New film to focus on the effects of domestic violence on children: Disturbia

A new documentary film will be released on Friday, September 27, 2018, that looks at the psychological effects of childhood abuse on children.

The film, Disturbias Children, is the first film by a team of researchers who specialize in childrens trauma and abuse.

The film was produced by the nonprofit Center for Children and Families and is funded by the John D. and Catherine T. MacArthur Foundation.

Director and co-producer Lauren Foy, a graduate of the University of Maryland, College Park, and the University at Buffalo, said the film explores the psychological impact of childhood sexual abuse, domestic violence and neglect.

“There is no greater loss of innocence and innocence than to witness the loss of one’s own child,” Foy said.

“The emotional and mental toll of childhood trauma is a constant source of anxiety for many children, and distressing to watch in the midst of such an event,” Foys co-director, Sarah Schoenfeld, said in a press release.

“This is the work of dedicated, brave children, who have survived childhood trauma,” Foyle added.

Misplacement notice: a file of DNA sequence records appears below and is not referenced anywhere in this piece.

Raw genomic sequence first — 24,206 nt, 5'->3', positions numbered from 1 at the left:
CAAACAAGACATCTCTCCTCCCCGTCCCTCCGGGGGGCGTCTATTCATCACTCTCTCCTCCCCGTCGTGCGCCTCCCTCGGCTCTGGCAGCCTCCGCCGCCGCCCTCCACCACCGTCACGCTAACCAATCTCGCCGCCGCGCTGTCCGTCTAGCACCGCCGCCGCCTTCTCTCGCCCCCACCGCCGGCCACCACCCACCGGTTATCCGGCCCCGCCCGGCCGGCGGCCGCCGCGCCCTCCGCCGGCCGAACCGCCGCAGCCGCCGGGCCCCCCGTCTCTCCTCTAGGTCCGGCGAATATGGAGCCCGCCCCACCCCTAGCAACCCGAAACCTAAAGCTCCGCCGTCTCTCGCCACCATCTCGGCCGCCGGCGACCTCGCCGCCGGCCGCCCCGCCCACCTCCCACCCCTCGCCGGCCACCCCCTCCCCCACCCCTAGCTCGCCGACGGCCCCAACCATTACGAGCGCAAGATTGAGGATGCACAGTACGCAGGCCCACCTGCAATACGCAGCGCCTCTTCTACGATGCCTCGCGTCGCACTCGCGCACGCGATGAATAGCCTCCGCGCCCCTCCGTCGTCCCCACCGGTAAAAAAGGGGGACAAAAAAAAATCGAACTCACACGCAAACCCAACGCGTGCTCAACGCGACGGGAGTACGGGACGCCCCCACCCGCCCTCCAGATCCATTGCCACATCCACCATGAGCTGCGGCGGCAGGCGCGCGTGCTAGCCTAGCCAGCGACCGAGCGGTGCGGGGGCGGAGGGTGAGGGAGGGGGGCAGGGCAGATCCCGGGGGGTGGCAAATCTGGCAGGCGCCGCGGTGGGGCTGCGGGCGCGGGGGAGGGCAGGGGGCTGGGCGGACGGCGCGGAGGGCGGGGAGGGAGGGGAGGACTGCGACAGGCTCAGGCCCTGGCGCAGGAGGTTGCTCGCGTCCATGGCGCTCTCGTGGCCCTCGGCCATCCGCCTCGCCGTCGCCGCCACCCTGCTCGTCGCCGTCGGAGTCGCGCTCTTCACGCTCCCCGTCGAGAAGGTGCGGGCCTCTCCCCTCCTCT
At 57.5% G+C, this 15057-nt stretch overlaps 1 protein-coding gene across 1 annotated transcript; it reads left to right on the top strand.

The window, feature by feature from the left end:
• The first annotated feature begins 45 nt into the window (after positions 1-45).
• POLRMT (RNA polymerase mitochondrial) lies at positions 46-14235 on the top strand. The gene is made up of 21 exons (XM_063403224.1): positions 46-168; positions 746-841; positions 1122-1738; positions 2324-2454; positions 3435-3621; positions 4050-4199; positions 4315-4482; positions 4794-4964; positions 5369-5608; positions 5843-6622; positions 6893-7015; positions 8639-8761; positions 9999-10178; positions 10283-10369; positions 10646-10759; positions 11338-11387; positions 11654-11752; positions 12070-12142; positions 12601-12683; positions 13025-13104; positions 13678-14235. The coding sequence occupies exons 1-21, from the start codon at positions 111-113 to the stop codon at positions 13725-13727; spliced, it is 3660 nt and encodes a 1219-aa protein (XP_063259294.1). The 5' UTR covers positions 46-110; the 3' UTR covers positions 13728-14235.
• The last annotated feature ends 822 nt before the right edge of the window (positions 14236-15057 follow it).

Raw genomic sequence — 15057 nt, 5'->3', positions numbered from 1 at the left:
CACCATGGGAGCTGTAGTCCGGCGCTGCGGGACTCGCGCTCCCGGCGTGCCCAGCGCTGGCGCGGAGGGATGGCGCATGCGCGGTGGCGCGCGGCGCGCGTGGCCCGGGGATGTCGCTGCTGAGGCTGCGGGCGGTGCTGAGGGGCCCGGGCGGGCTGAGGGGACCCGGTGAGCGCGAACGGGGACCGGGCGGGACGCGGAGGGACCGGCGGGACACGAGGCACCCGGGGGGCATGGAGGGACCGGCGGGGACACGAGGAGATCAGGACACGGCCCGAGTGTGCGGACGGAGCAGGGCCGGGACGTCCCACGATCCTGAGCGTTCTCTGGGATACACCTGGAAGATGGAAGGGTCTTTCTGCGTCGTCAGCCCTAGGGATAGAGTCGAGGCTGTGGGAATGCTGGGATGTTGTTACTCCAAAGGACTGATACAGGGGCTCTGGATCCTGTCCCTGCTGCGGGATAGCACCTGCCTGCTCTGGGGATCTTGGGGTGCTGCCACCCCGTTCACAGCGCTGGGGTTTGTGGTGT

“We hope that the film will empower survivors of domestic abuse and neglect and their children to recognize their own experiences and their own vulnerability,” Foya said.

The documentary, which will be available on the Web, will explore the effects on children of domestic and sexual abuse.

It will focus on children and young adults, as well as their parents and caregivers, and their peers.

It is part of the MacArthur Foundation-funded project called Disturbics Children.

Schoenfeld and Foy are also co-directing the documentary.

The project will explore topics like the mental health and well-being of children and families.

“Disturbias Kids” will premiere at the annual National Children’s Film Festival on September 26 and will also be shown at the Children’s Museum of Philadelphia, which is part the MacArthur-funded “Children in the Spotlight” project.

The MacArthur Foundation funded the film in part through a grant that supports research on trauma, including research into childhood sexual and physical abuse.